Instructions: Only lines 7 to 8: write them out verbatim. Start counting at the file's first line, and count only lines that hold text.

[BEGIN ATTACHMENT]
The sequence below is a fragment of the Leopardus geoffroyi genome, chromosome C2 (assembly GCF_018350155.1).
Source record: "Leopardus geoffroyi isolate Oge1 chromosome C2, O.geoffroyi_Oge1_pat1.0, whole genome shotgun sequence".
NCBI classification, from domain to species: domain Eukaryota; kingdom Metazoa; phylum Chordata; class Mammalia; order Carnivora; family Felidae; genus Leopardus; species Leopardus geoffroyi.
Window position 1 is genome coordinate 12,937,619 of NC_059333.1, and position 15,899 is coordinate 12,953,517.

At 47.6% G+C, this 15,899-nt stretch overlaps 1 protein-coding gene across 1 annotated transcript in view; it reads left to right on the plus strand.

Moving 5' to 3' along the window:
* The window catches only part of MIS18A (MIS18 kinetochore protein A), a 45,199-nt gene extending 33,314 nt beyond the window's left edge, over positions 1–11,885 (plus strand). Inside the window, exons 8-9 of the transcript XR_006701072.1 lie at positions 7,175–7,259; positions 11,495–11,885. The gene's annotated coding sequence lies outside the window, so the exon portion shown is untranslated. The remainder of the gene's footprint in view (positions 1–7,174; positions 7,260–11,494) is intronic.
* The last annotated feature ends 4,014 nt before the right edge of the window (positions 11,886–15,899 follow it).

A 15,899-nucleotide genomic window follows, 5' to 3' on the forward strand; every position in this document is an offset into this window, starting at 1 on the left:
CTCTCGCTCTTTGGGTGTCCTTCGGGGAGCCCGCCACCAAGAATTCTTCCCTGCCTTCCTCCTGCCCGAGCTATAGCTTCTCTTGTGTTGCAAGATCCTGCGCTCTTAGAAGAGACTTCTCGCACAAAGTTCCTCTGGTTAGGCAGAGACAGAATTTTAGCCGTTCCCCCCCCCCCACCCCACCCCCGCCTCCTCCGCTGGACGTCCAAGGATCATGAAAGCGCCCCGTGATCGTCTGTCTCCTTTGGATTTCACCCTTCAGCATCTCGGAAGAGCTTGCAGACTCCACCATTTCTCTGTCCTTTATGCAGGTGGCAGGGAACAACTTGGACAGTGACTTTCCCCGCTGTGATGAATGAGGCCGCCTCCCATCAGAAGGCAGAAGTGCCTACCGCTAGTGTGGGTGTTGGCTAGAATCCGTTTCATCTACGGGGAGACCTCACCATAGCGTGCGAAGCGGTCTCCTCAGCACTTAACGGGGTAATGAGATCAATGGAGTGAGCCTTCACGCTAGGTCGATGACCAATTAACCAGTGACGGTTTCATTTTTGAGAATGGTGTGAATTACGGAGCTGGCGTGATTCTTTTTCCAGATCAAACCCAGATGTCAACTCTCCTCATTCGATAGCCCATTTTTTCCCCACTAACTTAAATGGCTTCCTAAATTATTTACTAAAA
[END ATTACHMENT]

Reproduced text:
* The window catches only part of MIS18A (MIS18 kinetochore protein A), a 45,199-nt gene extending 33,314 nt beyond the window's left edge, over positions 1–11,885 (plus strand). Inside the window, exons 8-9 of the transcript XR_006701072.1 lie at positions 7,175–7,259; positions 11,495–11,885. The gene's annotated coding sequence lies outside the window, so the exon portion shown is untranslated. The remainder of the gene's footprint in view (positions 1–7,174; positions 7,260–11,494) is intronic.
* The last annotated feature ends 4,014 nt before the right edge of the window (positions 11,886–15,899 follow it).